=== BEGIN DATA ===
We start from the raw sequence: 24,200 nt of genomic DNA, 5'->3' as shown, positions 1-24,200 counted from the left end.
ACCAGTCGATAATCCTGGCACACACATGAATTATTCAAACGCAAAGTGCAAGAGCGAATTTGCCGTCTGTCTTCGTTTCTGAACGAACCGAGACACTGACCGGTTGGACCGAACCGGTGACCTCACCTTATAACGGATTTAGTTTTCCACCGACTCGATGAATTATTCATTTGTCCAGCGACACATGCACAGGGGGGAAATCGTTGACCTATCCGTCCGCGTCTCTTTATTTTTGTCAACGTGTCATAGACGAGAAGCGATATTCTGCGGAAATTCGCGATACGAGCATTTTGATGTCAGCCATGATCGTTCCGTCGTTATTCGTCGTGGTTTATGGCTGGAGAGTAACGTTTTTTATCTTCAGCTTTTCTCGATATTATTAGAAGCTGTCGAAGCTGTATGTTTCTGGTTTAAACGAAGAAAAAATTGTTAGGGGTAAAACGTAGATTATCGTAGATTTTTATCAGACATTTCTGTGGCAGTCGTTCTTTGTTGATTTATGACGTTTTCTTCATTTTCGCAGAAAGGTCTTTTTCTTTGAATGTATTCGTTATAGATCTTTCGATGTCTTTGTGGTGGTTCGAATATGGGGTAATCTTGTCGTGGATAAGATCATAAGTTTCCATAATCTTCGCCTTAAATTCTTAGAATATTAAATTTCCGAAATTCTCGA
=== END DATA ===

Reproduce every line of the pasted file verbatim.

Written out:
We start from the raw sequence: 24,200 nt of genomic DNA, 5'->3' as shown, positions 1-24,200 counted from the left end.
ACCAGTCGATAATCCTGGCACACACATGAATTATTCAAACGCAAAGTGCAAGAGCGAATTTGCCGTCTGTCTTCGTTTCTGAACGAACCGAGACACTGACCGGTTGGACCGAACCGGTGACCTCACCTTATAACGGATTTAGTTTTCCACCGACTCGATGAATTATTCATTTGTCCAGCGACACATGCACAGGGGGGAAATCGTTGACCTATCCGTCCGCGTCTCTTTATTTTTGTCAACGTGTCATAGACGAGAAGCGATATTCTGCGGAAATTCGCGATACGAGCATTTTGATGTCAGCCATGATCGTTCCGTCGTTATTCGTCGTGGTTTATGGCTGGAGAGTAACGTTTTTTATCTTCAGCTTTTCTCGATATTATTAGAAGCTGTCGAAGCTGTATGTTTCTGGTTTAAACGAAGAAAAAATTGTTAGGGGTAAAACGTAGATTATCGTAGATTTTTATCAGACATTTCTGTGGCAGTCGTTCTTTGTTGATTTATGACGTTTTCTTCATTTTCGCAGAAAGGTCTTTTTCTTTGAATGTATTCGTTATAGATCTTTCGATGTCTTTGTGGTGGTTCGAATATGGGGTAATCTTGTCGTGGATAAGATCATAAGTTTCCATAATCTTCGCCTTAAATTCTTAGAATATTAAATTTCCGAAATTCTCGA